She was arrested in November 1908 and taken to St. Lazare prison. The crime created a sensation in Paris. It was revealed that she had had a great number of admirers, including even King Sisowath of Cambodia. Opponents of the government tried to make political capital of the affair, the anti-Semitic Libre Parole even charging her with having poisoned President Faure. A sensational trial finally ended in her acquittal on 14 November 1909, although the judge called her stories "tissues of lies".

Later life

After the trial she came to live in London, where she was known as Mme de Serignac. She wrote My Memoirs in 1912. On 26 June 1917, she married Robert Brooke Campbell Scarlett, 6th Baron Abinger, who died in 1927. She lived at 24 Adelaide Crescent in Hove from that year and died in a nursing home in the town.


Fascinating Women: Marguerite Steinheil

By Evangeline Holland -

August 22, 2010

When Madame Marguerite Steinheil paid an illicit call on President Félix Faure at the Palais de l’Élysée, no one could have predicted a scandal–and a farce–beyond imagination. Had Mme. Steinheil been your average concerned French citizen, the afternoon appointment with the portly statesman would have aroused little attention save a mention of the woman’s attractiveness. But it was not to be, for within moments of Madame Steinheil’s entrance into President Faure’s office, the bell was rung for his servants, who quickly gathered around the dead body of their master and ruler while the fatale Madame Steinheil adjusted her clothing.

The death of President Faure at the, um, hands of Madame Steinheil came at a critical juncture in French history. Faure’s last years were mired in the Dreyfus Affair, anarchists bombings in Paris, the Fashoda Affair, and a Franco-Russian alliance. With this sort of stress, it is no wonder he found comfort in the arms of Marguerite, but she was even more complicated than diplomatic and domestic contretemps–and this was not the end of her scandalous and deadly reputation. Considering the course of Marguerite Steinheil’s life, it seems a bit ironic that she was born in Alsace two years before the Treaty of Frankfurt ripped it and Lorraine from French hands (these two departments were a source of much bitterness between France and Germany from 1871 until the end of WWII). From birth Marguerite, or Meg, as she was known, was headstrong and independent. Her family hoped she would settle down to become a proper French wife and mother when she married the much-older painter Adolphe Steinheil in 1890, but it was not to be. Meg reveled in her new freedom and began a salon in Paris.

From the start, Meg favored politicians and financiers, gathering around her such luminaries as Gounod, Ferdinand de Lesseps, Jules Massenet, François Coppée, Émile Zola, and Pierre Loti, and fancying herself a modern-day Madame de Pompadour in terms of influence. With this goal in mind she was determined to meet President Faure. Opportunity came knocking when her husband, whose talents were small, yet prolific, was given a contract by Faure in 1897. This of course gave the now-smitten President an excuse to pay her frequent visits. Meg was soon installed as Faure’s maitress-en-tete, but she held little real influence or power save what she thought in her head. After Faure’s sensational death, Meg moved on to other wealthy and powerful men, who, per her Memoirs, entrusted her with state secrets. Her most important lover was the powerful industrialist Borderel, whom she met in 1908.

But Meg’s bid for infamy was not over.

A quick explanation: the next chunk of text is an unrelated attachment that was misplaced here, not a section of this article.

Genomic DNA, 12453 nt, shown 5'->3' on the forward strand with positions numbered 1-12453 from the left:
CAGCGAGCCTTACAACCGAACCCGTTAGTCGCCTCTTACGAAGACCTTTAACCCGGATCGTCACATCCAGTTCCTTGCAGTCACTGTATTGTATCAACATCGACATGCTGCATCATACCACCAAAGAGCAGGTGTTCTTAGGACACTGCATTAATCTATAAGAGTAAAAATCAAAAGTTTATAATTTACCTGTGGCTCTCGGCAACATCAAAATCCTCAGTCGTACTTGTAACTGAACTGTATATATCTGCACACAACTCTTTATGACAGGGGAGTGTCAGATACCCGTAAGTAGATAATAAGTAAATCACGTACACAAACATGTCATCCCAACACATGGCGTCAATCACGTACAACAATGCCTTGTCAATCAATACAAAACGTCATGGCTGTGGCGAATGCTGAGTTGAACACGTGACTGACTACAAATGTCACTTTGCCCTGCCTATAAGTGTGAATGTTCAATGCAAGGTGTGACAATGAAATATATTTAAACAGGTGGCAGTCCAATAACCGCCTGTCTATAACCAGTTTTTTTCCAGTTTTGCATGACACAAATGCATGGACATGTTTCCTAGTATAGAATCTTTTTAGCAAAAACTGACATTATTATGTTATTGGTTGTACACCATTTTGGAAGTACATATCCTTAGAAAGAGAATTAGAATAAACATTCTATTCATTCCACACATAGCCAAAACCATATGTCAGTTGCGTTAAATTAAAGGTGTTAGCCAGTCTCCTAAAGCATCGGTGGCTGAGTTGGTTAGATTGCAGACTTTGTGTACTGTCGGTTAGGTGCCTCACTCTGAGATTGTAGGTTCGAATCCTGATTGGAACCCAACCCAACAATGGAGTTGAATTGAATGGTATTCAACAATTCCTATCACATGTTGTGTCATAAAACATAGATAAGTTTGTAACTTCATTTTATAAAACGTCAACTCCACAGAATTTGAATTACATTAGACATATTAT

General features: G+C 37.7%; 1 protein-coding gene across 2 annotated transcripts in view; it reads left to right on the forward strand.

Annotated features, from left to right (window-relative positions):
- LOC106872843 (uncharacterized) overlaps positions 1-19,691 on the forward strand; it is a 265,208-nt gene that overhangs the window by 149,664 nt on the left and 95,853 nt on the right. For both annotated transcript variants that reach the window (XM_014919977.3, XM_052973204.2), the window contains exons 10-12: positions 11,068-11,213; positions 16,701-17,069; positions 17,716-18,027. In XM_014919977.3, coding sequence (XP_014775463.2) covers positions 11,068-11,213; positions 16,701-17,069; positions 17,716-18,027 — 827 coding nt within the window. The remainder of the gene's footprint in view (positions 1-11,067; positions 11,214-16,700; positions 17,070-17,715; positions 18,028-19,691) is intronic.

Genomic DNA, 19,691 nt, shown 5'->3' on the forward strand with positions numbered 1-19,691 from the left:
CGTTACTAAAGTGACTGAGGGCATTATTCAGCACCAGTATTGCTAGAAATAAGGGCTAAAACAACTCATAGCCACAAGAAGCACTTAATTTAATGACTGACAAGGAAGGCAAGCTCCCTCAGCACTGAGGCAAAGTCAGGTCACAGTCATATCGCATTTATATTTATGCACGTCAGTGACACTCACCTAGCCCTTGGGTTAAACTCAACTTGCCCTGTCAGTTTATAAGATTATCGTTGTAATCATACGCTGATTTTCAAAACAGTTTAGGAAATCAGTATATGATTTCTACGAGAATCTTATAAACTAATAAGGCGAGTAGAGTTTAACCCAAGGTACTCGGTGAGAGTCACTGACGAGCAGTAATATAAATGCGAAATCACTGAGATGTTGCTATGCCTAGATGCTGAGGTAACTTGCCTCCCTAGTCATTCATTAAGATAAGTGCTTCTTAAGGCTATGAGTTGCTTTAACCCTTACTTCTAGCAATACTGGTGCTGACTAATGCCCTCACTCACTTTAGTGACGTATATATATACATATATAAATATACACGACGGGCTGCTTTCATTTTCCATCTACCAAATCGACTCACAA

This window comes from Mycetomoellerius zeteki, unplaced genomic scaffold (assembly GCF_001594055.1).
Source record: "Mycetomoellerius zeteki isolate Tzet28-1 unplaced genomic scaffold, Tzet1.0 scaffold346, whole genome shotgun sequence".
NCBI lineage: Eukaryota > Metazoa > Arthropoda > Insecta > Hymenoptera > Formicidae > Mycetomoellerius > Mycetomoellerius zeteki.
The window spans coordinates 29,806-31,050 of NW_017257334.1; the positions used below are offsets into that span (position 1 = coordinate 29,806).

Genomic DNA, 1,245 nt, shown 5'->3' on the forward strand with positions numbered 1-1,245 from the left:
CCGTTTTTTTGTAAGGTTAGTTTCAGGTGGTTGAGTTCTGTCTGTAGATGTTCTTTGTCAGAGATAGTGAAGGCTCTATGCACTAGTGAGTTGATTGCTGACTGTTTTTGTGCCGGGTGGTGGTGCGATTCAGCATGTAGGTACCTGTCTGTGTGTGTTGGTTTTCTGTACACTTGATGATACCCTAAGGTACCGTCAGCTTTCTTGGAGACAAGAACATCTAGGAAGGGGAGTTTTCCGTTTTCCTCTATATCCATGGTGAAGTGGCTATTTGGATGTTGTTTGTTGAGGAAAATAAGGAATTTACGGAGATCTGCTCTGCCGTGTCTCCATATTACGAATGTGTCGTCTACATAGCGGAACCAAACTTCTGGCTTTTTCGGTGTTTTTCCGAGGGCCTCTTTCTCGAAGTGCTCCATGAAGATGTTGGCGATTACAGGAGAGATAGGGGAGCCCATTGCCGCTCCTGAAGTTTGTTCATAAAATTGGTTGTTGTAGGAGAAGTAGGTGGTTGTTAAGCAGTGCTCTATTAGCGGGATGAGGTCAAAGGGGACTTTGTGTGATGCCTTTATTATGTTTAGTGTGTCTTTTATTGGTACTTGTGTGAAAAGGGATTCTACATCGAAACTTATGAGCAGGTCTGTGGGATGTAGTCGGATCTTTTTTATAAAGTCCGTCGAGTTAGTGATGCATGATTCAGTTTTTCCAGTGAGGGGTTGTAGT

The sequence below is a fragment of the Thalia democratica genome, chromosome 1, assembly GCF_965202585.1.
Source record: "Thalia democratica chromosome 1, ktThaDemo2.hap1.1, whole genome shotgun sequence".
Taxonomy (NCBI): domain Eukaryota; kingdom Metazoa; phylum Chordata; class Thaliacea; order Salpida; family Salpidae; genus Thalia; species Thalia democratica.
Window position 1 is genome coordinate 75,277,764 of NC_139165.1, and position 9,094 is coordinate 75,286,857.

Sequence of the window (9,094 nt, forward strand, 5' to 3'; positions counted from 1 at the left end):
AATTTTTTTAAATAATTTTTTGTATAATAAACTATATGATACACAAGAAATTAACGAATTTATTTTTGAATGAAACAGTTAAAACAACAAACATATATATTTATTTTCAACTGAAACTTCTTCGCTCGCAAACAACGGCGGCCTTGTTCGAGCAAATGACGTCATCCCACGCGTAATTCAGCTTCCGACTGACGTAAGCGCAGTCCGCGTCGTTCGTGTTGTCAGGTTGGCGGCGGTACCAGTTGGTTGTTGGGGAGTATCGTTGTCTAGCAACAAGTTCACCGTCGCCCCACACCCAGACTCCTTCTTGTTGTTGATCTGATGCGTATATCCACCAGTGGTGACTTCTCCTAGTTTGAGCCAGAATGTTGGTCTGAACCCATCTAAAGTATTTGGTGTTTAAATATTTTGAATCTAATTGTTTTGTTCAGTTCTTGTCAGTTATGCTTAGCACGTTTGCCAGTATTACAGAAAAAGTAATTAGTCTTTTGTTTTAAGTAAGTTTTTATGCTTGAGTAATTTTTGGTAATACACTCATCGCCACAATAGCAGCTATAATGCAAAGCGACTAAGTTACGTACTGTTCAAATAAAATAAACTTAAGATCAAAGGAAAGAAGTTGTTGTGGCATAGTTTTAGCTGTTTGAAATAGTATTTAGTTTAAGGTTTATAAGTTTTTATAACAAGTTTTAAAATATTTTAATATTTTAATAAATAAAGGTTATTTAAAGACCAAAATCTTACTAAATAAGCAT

In May of that year, Meg’s husband and stepmother were found suffocated in their beds and Meg herself was bound and gagged to her bed. She claimed to have been tied up by four hooded strangers, and the public speculated (with her instigation no doubt) that her family had been murdered in an attempt to search the house for sensitive papers Faure had left in her care. From the start, the police just didn’t find the story believable. However, since they had no evidence with which to charge Meg, the case was dropped. Oddly enough, Meg would not let the case go and her attempt to frame two of her servants caused the police to arrest her for the murders.

The court case caused a sensation that rippled through Paris. Men thought Marguerite innocent, while the women thought her absolutely guilty. The prosecutors brought forth witnesses from her childhood to the present to recount every sin she’d ever committed, including the names of her numerous admirers. The courtroom was packed on every day of the trial and when Meg took the stand, the obsession with her case reached a fever pitch. Marguerite was a consummate actress, weeping, gnashing her teeth, and wailing about her innocence and her grief over the tragedy. No matter what angle the chief prosecutor came from, she stuck to her story, and after a strange man dressed in a red wig and black cloak made an appearance in court to testify breaking into the Steinheil home, the case was ruined. The jury deliberated for 2 1/2 hours and although the judge called her stories “tissues of lies”, they announced Marguerite’s acquittal on November 14, 1909. She promptly quit France for England, where she “wrote” My Memoirs (1912) and later wed the 6th Baron Abinger. Marguerite was widowed in 1927 and lived in England for the remainder of her life, dying in a Hove nursing home in 1954.


Felix Faure - a victim of Cupid in the Elysée Palace

By Clea Caulcutt - Rfi.rf

March 4, 2011

The ruby-cheeked cupid overlooking the silver drawing room in the Elysée Palace has witnessed history - some of it recorded, some of it not. In 1809, he saw a beaten and tired Napoleon sit down and sign his abdication. Almost a century later, he heard President Felix Faure die in the arms of his mistress Marguerite Steinheil and only he knows in exactly what circumstances the president breathed his last.